“We had like six or seven letters in our mailbox from realtors saying, ‘Hey, we want to sell your house,’” Turner recalled with a laugh. “It was like, whoa, no one said we are boxing up and leaving.”
But after an awkward end to his memorable nine-year tenure with the Dodgers this winter, the Southern California native still was adjusting to the fact Los Angeles is no longer his professional home.
“It’s still fairly fresh,” Turner said during a charity event Sunday, his first public appearance in L.A. since finalizing his two-year, $22-million contract with the Red Sox.
“You hear that from a lot of guys, how tough free agency is,” he added. “I think everyone has this picture in their mind of what they want or how they think it is gonna go. It just never really goes according to plan.”
Indeed, staying with the Dodgers had been Plan A for Turner entering the offseason.
Even though the club declined his $16-million option for 2023, the 38-year-old publicly stated his desire to work out a new deal. Having twice negotiated free-agent contracts to remain with the team, he held out hope the sides could hammer out another reunion.
That possibility faded during a two-day stretch before the holidays.
After failing to bridge the gap with Turner, who was seeking multiyear offers after batting .278 with 13 home runs and 81 RBIs last season, the Dodgers instead signed J.D. Martinez to a one-year, $10-million contract on Dec. 17 — effectively finding a cheaper option to replace Turner's veteran right-handed bat in a predominantly designated hitting role.
The next afternoon, news broke that Turner and the Red Sox — Martinez’s old team — agreed to their two-year pact, which includes a player option for 2024.
For Turner, the following month has been full of conflicting emotions.
He's eager for his opportunity in Boston, where he was recruited by other former Dodgers (Kiké Hernández chief among them) as well as New England Patriots coach Bill Belichick, who texted Turner to extol Boston’s culture as a sports town.
Turner also is happy to be with another storied franchise and joked during an introductory press conference this month that he’s looking forward to seeing would-be fly outs turn into doubles off the Green Monster in Fenway Park.
“I’m just excited to be part of their organization,” Turner reiterated Sunday.
At the same time, Turner still seemed to be digesting his departure from the Dodgers. He struck a diplomatic tone while discussing his negotiations with the team.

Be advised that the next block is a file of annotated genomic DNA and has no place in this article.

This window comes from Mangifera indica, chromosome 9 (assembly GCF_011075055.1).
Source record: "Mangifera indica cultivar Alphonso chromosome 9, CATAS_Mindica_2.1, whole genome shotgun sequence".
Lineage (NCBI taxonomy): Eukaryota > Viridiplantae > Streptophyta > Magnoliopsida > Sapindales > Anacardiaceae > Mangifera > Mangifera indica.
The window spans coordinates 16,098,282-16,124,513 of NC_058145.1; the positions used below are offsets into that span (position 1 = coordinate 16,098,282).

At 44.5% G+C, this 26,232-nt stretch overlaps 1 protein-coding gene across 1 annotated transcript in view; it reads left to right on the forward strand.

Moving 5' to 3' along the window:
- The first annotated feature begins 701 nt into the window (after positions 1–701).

“I don’t think anything’s gonna take away from the nine years that I had in L.A. as a Dodger,” he said. “It was an absolutely incredible ride.”
Still, he deflected when pressed further on whether he was surprised he and the club couldn’t reach a new agreement.
“I don’t think it does anyone any good to go back and speculate as to what happened,” he said. “I don’t want anything to blow back or taint the last nine years that I had and everything we accomplished.”
He later added: “I’d rather celebrate the nine years than talk about maybe what could have been or should have been or didn’t happen.”
Turner spoke Sunday from the Dream Center in Echo Park, where the foundation he started with his wife, Kourtney, was hosting a fundraiser to celebrate “Justin Turner Day” — which the Los Angeles City Council recognized as Jan. 22 in 2019 to honor Turner’s work in the community.
Though Turner is no longer a member of the organization, Dodgers fans still made up the vast majority of the more than 1,000 people who were expected to be in attendance.
Many wore blue shirts and No. 10 jerseys (there was at least one Red Sox hat in the crowd, though it was donned by a woman also wearing one of Turner’s Dodgers uniforms). Dozens lined up for autographs, photos and a chance to thank the team’s longtime third baseman.
And even as Turner prepared to begin a new chapter, they still treated the red-haired Lakewood native like a franchise icon.
“This is a good way to put a bow tie on everything,” Turner said, gazing out at the crowd, “and say thank you to L.A. one last time.”
This story originally appeared in Los Angeles Times.